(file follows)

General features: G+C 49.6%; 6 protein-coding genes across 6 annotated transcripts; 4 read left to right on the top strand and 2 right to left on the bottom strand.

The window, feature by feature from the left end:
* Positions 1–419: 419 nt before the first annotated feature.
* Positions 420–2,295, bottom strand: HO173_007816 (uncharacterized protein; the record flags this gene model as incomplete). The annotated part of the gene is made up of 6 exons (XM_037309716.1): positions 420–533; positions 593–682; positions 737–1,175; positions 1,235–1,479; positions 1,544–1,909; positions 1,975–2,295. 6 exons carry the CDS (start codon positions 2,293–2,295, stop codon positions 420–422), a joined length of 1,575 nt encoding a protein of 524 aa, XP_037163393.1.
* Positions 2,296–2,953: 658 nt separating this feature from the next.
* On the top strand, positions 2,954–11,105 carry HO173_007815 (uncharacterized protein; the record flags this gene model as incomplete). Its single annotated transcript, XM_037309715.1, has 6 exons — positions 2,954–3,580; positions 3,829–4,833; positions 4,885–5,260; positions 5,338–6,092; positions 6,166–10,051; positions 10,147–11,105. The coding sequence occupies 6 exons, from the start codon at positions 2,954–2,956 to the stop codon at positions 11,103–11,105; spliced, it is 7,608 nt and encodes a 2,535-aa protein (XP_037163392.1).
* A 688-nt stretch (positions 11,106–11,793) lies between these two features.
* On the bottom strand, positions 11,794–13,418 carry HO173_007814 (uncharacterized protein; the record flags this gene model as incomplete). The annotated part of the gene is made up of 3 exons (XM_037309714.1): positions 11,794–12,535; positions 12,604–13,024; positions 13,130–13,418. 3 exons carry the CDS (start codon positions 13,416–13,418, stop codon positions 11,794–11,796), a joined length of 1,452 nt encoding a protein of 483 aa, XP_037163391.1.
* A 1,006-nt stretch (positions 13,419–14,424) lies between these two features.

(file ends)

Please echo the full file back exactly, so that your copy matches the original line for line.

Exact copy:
General features: G+C 49.6%; 6 protein-coding genes across 6 annotated transcripts; 4 read left to right on the top strand and 2 right to left on the bottom strand.

The window, feature by feature from the left end:
* Positions 1–419: 419 nt before the first annotated feature.
* Positions 420–2,295, bottom strand: HO173_007816 (uncharacterized protein; the record flags this gene model as incomplete). The annotated part of the gene is made up of 6 exons (XM_037309716.1): positions 420–533; positions 593–682; positions 737–1,175; positions 1,235–1,479; positions 1,544–1,909; positions 1,975–2,295. 6 exons carry the CDS (start codon positions 2,293–2,295, stop codon positions 420–422), a joined length of 1,575 nt encoding a protein of 524 aa, XP_037163393.1.
* Positions 2,296–2,953: 658 nt separating this feature from the next.
* On the top strand, positions 2,954–11,105 carry HO173_007815 (uncharacterized protein; the record flags this gene model as incomplete). Its single annotated transcript, XM_037309715.1, has 6 exons — positions 2,954–3,580; positions 3,829–4,833; positions 4,885–5,260; positions 5,338–6,092; positions 6,166–10,051; positions 10,147–11,105. The coding sequence occupies 6 exons, from the start codon at positions 2,954–2,956 to the stop codon at positions 11,103–11,105; spliced, it is 7,608 nt and encodes a 2,535-aa protein (XP_037163392.1).
* A 688-nt stretch (positions 11,106–11,793) lies between these two features.
* On the bottom strand, positions 11,794–13,418 carry HO173_007814 (uncharacterized protein; the record flags this gene model as incomplete). The annotated part of the gene is made up of 3 exons (XM_037309714.1): positions 11,794–12,535; positions 12,604–13,024; positions 13,130–13,418. 3 exons carry the CDS (start codon positions 13,416–13,418, stop codon positions 11,794–11,796), a joined length of 1,452 nt encoding a protein of 483 aa, XP_037163391.1.
* A 1,006-nt stretch (positions 13,419–14,424) lies between these two features.